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Red, White, and 248-Years-Old

David Cameron

Managing Partner

July 2, 2024

Entrepreneurship isn’t for the faint of heart. According to the U.S. Small Business Administration (SBA), around 66% of all new businesses make it to the two-year mark, and only half of all companies survive past five years. 

So for a brand to be OLDER than the first Independence Day – July 4, 1776 – deserves a nod. 

Few American brands have stood the test of time since that moment in our country’s history, but here’s a sampling that have maintained their mojo a few hundred years hence: 

Buffalo Trace Distillery – founded 1775 (249 years old)
The Buffalo Trace Distillery in Frankfort, Kentucky, dates back to 1775. The distillery was named for the buffalo trails that frontiersmen followed near the Kentucky River before the Revolutionary War. Brothers Hancock and Willis Lee found the area's fertile soil ideal for growing corn and the limestone-filtered water perfect for distilling whiskey. One year later, our nascent nation declared independence, and 16 years after that, Kentucky became the 15th state in the Union.

Why whiskey aficionados still love Buffalo Trace: Beyond the original formulation, the distillery has upheld its leadership and premium through extraordinary craftsmanship and well maintained scarcity, inspiring fanatical followings for their smaller-batch, longer-aged formulations like Eagle Rare and Pappy Van Winkle. 

Avedis Zildjian Company (Zildjian) – founded in 1623 (401 years old)
Like many great Americans, the Avedis Zildjian Company was “born elsewhere.” The musical instrument manufacturer was founded by the ethnic Armenian Zildjian family in the 17th-century Ottoman Empire, when the capital was still named Constantinople. For centuries, they specialized in manufacturing high-quality cymbals and other percussion instruments for classical music. In 1929, the company relocated from Istanbul to the United States, and the heir of the business, Avedis III, sought out Gene Krupa and other jazz musicians to adapt the company’s products to their needs.

Why drummers still love Zildjian: Now based in Norwell, MA, Zildjian is the largest cymbal and drumstick maker in the world. While musicians have always loved to debate over the virtues of their respective gear, Zildjian cymbals have reverberated through the American popular and classical music canons. Ringo Starr was playing Zildjians when the Beatles appeared on the Ed Sullivan Show. Foo Fighters’ Dave Grohl swears by them (even while dodging mail from Swifties), and percussionists from John Bonham (Led Zeppelin) to John Fishman (Phish) to the London Symphony Orchestra have counted Zildjian cymbals in their kits.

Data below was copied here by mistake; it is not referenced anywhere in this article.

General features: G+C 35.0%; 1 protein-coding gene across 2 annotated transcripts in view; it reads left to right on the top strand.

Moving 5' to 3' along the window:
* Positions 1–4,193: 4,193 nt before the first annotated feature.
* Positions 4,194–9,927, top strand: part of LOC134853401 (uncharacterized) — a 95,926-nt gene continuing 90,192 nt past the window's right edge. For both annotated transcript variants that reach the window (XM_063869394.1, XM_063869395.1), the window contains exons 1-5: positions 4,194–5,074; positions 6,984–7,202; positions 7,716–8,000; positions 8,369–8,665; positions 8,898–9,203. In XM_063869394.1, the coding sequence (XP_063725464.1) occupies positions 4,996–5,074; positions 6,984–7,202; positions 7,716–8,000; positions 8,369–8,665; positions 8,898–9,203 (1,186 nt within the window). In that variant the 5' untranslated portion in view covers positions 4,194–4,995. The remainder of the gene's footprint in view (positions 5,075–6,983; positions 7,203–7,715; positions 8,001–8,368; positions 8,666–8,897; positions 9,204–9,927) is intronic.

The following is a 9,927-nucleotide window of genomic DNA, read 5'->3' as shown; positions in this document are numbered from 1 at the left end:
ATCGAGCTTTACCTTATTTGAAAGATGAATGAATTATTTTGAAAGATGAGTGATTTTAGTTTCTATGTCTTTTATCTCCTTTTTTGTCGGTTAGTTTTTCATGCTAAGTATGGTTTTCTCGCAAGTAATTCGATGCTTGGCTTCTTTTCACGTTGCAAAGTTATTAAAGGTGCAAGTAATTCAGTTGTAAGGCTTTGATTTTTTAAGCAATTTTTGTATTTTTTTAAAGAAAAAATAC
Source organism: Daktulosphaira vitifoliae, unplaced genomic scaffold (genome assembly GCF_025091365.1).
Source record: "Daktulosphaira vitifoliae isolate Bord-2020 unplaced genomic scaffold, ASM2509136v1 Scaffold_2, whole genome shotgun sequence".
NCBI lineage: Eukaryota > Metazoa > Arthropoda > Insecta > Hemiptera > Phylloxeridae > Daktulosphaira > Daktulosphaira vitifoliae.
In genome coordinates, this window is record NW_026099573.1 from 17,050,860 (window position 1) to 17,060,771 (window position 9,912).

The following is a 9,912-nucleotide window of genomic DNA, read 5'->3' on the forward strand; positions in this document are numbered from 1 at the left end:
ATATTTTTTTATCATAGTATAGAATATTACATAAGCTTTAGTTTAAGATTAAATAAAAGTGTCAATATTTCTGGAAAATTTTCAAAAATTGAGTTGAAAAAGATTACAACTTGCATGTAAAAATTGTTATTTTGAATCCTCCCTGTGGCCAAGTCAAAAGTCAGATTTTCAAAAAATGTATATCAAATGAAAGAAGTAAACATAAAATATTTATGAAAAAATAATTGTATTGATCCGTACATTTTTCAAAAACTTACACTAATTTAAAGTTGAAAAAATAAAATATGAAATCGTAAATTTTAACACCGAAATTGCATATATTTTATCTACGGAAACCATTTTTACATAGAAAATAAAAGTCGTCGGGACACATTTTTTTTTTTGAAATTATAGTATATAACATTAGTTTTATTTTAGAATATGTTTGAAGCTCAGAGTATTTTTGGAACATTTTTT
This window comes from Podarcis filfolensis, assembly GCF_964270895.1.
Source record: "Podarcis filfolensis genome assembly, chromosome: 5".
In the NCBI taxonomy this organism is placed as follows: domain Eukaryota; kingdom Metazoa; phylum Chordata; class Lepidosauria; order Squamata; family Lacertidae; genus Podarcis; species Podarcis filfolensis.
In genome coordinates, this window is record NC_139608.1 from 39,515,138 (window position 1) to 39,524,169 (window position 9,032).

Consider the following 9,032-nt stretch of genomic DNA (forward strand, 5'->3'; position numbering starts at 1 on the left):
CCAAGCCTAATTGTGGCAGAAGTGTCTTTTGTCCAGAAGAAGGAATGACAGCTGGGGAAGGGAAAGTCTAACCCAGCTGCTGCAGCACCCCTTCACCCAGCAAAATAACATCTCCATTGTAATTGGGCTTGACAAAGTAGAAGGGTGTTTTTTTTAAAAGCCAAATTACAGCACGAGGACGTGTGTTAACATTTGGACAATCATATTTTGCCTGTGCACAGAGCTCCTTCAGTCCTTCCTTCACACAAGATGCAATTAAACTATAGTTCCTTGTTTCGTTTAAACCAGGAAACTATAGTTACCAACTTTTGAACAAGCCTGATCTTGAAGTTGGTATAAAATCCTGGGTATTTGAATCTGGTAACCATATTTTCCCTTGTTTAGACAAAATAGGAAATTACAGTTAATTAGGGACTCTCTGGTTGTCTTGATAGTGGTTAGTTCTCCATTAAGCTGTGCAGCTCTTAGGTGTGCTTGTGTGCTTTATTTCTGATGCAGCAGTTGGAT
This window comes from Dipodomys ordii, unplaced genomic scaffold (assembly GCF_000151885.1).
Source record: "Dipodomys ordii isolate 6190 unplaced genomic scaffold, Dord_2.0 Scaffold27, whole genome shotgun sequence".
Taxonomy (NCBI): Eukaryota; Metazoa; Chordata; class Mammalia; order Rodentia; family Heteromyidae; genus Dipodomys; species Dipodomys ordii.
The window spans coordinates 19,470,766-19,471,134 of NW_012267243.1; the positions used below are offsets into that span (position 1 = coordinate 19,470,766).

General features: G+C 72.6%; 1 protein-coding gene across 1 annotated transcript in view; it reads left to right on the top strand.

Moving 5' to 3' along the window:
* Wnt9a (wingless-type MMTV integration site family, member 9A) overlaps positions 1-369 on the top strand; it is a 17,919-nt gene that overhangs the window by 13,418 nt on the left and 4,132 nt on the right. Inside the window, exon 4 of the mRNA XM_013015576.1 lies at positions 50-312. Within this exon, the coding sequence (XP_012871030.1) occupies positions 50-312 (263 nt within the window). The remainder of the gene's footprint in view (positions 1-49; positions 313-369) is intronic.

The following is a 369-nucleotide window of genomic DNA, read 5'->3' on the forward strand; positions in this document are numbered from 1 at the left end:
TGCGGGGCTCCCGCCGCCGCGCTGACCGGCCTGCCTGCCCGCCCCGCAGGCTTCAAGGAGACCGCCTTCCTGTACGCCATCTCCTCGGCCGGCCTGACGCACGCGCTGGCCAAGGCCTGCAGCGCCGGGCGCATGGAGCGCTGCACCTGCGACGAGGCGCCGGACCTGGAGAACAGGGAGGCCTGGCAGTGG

Baker's Chocolate – founded in 1764 (260 years old)
Originally founded in 1764 in Dorchester, Massachusetts, Baker’s Chocolate was not initially designed primarily for baking, but as a drinking chocolate. But having taken its name from one of its founders, Dr. James Baker, its moniker became a self-fulfilling differentiator for the brand and led to centuries of purpose-driven product development. 260 years later, the brand remains one of the leaders in all forms of baking chocolates, from unsweetened to semi-sweet to dipping chocolates. 

Why bakers still love Baker's: While there are a handful of more premium competitors, Baker's laser-focused purpose – i.e. serving the baking audience – has allowed them to lead on availability, affordability, and specialized options, like a 100% cacao bar which is entirely unsweetened and contains only chocolate. 

*BONUS* Crane & Co Stationery – founded in 1801 (223 years old)
Although Crane & Co was officially founded fourteen years AFTER the signing of the Declaration of Independence, this brand has its roots firmly in the American Revolution. The company’s founder, Stephen Crane, participated in the Boston Tea Party, and his famously expressive compatriot Paul Revere used Crane’s paper for his engraved banknotes, which helped fund the Revolution. 

Why expressive types still love Crane: In a world of fleeting and impersonal digital missives, Crane fills a hole in today's culture. The brand represents an uncommonly tangible, and beautiful, canvas for their more lasting and indelible thoughts, ideas, and expressions.

There's not one formula for ensuring a brand will last through economic cycles, policy changes (worth reading about how Buffalo Trace made it through prohibition) and cultural shifts. The common thread, though, is that lasting brands balance their timeless strengths with timely adaptations to the market, and inspire enduring relevance.

So, to these 248+ year-old brands, and to the nation that's enabled their continued growth and our collective entrepreneurship, Happy Fourth.

#happyfourth #heritagebrands #timelessandtimely

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